Good and bad of Trump, Biden

Good and bad of Trump, Biden

The Australian newspaper's foreign editor Greg Sheridan told an Australia/Israel & Jewish Affairs Council webinar a re-elected Trump would be better than a victory for Joe Biden.

Watching last week’s presidential debate on a smartphone. Photo:
Watching last week’s presidential debate on a smartphone. Photo:

EIGHTY-TWO per cent of American Jews say antisemitism in the US has increased during the past five years, according to a new poll. 

But with Americans going to the ballot box next Tuesday, the American Jewish Committee survey indicates the political divide between secular and Orthodox Jews extends to their views on antisemitism, with 69 per cent of American Jews generally saying they believe the Republican Party holds antisemitic views, while 66 per cent of Orthodox respondents said the Democratic Party holds such views. A frequent criticism of incumbent US President Donald Trump is what is perceived as a reticence to condemn right-wing extremists.

However, The Australian foreign editor Greg Sheridan told an Australia/Israel & Jewish Affairs Council webinar last week that a re-elected Trump would be better than a victory for Democratic challenger Joe Biden.

But Sheridan said his preference for Trump is “not an unqualified judgment”. 

Asked by The AJN how he sees widespread perceptions that Trump soft-pedals on white supremacism and has coarsened public dialogue, Sheridan responded that “there is a moral failing in Trump in that he doesn’t ever want to exercise or emphasise a condemnation of anyone who supports him, no matter how horrible they are.”

“I detest the way Trump speaks … But the world gives us very difficult choices. And elections are binary choices,” Sheridan said.

“I thought Ronald Reagan was much better than Jimmy Carter. That was a 99-to-1 judgment. Choosing Trump over Biden is sort of a 52-to-48 judgment.”

On how Israel would fare under a second Trump term, Sheridan predicted Trump would expand the Abraham Accords and retain Mike Pompeo as Secretary of State. “But on the other hand, you might get a bad Trump,” he argued, who would fill key positions with “ideologues or absolute sycophants”.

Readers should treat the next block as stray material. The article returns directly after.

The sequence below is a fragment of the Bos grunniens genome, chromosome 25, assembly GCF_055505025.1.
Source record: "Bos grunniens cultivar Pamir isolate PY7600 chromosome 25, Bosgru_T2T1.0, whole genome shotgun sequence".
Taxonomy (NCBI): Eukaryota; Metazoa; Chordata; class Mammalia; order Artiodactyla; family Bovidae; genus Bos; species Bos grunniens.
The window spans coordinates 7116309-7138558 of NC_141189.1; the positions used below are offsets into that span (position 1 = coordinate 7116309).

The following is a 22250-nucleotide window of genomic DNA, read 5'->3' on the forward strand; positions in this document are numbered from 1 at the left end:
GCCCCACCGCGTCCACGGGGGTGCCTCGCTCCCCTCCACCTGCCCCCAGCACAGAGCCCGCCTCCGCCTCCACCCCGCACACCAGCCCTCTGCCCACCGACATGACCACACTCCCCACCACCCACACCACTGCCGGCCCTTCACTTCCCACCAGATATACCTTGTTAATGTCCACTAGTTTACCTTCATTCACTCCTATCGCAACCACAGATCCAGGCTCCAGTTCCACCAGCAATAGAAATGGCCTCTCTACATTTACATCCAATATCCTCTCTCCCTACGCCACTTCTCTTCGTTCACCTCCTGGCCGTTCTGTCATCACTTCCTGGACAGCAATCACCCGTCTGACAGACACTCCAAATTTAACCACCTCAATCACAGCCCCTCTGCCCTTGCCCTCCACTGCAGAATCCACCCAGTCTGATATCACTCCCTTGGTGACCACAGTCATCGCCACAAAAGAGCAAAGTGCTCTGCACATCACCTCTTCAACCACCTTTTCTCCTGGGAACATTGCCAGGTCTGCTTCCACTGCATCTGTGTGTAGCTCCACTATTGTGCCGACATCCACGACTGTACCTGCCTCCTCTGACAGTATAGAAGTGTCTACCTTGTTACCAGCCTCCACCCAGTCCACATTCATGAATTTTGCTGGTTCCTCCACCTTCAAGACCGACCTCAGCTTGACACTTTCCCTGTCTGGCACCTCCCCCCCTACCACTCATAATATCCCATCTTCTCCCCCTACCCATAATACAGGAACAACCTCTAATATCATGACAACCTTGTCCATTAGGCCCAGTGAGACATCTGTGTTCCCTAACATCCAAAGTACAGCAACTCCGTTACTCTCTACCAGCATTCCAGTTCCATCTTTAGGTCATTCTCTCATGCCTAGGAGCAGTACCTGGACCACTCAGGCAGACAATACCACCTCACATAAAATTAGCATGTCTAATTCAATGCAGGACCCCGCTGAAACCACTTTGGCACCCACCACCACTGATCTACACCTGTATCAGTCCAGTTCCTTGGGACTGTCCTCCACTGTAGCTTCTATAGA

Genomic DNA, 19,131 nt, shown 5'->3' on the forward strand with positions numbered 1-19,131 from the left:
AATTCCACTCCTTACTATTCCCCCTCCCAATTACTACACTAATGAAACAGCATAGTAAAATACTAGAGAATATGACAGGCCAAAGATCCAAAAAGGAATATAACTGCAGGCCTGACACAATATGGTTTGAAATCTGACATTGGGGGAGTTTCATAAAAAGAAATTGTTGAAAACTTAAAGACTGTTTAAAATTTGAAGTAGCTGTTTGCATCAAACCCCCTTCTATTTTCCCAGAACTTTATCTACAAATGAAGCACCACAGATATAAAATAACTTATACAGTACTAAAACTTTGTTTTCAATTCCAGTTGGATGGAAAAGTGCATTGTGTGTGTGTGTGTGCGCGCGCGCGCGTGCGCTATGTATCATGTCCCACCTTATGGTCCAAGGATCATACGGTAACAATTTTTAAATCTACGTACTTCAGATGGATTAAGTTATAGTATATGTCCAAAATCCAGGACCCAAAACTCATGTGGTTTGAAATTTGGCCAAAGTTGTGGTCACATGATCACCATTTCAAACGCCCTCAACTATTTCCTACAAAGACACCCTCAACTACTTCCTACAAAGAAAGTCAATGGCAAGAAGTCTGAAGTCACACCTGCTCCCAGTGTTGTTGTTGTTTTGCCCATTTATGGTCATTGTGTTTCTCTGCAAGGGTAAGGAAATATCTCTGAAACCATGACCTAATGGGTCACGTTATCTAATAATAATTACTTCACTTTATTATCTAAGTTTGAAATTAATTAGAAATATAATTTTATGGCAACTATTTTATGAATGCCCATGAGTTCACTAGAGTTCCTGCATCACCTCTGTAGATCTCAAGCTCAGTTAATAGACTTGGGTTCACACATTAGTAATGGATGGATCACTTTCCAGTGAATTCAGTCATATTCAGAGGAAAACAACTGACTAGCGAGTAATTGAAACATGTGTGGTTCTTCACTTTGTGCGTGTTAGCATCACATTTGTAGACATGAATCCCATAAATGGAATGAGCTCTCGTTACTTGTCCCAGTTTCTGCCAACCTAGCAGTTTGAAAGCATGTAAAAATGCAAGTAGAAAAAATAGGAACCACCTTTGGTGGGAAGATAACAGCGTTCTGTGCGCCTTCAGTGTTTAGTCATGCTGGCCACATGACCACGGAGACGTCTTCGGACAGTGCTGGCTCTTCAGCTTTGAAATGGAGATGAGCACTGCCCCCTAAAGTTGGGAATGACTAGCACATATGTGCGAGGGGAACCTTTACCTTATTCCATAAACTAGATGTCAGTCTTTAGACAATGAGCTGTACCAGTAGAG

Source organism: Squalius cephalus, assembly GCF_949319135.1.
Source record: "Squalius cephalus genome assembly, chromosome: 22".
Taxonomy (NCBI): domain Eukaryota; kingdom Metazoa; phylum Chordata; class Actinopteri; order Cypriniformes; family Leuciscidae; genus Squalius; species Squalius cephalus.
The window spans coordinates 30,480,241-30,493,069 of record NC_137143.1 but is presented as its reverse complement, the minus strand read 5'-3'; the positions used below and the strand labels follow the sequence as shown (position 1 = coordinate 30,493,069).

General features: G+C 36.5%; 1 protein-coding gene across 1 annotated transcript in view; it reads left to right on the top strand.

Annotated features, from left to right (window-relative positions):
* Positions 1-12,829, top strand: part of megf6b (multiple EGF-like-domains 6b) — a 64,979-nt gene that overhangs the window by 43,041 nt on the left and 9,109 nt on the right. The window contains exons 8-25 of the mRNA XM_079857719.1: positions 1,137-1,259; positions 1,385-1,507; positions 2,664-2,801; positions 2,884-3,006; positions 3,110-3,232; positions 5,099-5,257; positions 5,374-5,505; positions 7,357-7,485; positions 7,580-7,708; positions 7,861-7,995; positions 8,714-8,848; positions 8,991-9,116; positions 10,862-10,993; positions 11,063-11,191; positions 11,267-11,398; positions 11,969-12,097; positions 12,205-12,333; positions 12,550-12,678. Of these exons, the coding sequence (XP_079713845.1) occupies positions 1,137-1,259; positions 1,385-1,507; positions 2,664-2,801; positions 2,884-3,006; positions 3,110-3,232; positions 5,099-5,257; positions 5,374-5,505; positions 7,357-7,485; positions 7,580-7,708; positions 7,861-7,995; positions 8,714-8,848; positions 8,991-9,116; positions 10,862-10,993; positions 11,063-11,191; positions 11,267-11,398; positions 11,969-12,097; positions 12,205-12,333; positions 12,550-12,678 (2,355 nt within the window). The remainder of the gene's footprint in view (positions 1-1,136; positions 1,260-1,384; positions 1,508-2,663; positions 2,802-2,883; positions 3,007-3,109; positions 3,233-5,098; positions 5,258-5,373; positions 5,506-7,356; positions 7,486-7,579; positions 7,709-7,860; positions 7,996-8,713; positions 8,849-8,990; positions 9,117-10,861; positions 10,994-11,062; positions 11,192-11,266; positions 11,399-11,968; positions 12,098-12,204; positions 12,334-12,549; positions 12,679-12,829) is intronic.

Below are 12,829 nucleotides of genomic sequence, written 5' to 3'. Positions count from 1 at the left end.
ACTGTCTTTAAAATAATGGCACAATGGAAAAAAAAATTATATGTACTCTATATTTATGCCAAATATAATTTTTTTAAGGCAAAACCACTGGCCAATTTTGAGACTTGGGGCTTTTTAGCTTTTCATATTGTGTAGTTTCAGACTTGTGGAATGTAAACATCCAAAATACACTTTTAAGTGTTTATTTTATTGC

In turn, Sheridan mused about “a good Biden and a bad Biden”, depending on who he appoints. He cautioned about Biden potentially becoming influenced by Democrats Bernie Sanders, Elizabeth Warren – and the “squad” of four left-leaning Congresswomen some of whom have anti-Israel postures – which could see him refocusing on the Palestinian issue.

However, Biden would retain US commitment to the Abraham Accords and follow the “good, sensible, hard-headed social democratic, alliance-centric tradition” in the Democratic Party. “He will have a lot of goodwill from the international community because he’s not Trump.”

Meanwhile, the Jewish Telegraphic Agency’s Washington correspondent Ron Kampeas, addressing a NSW Labor Israel Action Committee webinar on Sunday, forecast possible tensions between a Biden administration and Israel if Biden revisits the Iran deal with modifications. 

But he said Biden “would himself get along with Bibi” and noted the Democratic challenger’s “50-year relationship” with Israel and friendship with Golda Meir.

Noting Biden’s endorsement of Israel’s recent normalisation deals, he predicted he would not press Israel to make concessions to the Palestinians, but would also not support unilateral annexation of the West Bank.

The divide between US Jews and Netanyahu on relations with Trump could not be starker, said Kampeas, noting some 70 per cent of American Jews said Trump’s fudging on calls to condemn right-wing extremists led in part to the 2018 Pittsburgh Synagogue massacre, “and then Bibi’s ambassador here, [Israel’s US envoy] Ron Dermer, gave Trump a hechsher [stamp of approval]”.

Kampeas said American Jewish communities are battening down for massive civil unrest as election day approaches, particularly with Trump’s call for Republican supporters to be “poll watchers … and the people who are listening are groups that are at least rhetorically committed to a certain level of violence. That’s a very big concern for the Jewish community here”.

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